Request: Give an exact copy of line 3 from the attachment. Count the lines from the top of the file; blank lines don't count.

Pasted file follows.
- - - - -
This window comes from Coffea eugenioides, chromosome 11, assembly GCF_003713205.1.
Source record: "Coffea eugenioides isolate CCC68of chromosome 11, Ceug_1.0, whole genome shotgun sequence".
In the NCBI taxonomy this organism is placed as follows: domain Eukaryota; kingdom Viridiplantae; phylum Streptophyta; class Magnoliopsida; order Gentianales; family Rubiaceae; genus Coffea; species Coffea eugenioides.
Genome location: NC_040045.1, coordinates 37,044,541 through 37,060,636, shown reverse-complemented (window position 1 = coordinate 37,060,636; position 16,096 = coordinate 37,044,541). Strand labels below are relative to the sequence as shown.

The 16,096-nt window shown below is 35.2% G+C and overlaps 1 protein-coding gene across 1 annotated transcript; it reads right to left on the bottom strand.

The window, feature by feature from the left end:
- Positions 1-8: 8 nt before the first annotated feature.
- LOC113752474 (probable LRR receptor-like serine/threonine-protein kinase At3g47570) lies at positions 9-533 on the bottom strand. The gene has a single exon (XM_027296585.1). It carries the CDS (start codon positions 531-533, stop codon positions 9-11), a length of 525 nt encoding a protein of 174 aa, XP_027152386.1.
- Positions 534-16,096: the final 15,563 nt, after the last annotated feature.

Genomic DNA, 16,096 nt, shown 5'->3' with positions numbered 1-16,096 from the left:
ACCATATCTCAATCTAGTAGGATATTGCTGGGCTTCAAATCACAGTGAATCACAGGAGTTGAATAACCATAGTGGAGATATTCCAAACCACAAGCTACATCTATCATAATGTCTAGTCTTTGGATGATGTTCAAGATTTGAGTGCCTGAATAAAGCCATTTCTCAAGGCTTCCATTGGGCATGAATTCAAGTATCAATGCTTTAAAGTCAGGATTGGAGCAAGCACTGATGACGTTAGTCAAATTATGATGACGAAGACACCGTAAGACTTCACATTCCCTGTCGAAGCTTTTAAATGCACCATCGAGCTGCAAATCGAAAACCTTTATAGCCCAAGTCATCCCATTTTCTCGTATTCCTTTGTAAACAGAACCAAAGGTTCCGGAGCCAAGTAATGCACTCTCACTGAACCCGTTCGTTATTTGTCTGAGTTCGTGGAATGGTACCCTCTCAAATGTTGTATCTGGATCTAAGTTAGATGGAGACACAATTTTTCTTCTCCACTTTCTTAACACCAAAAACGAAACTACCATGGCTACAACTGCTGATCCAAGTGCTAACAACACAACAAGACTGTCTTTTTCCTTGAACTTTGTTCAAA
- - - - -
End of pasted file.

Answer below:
In the NCBI taxonomy this organism is placed as follows: domain Eukaryota; kingdom Viridiplantae; phylum Streptophyta; class Magnoliopsida; order Gentianales; family Rubiaceae; genus Coffea; species Coffea eugenioides.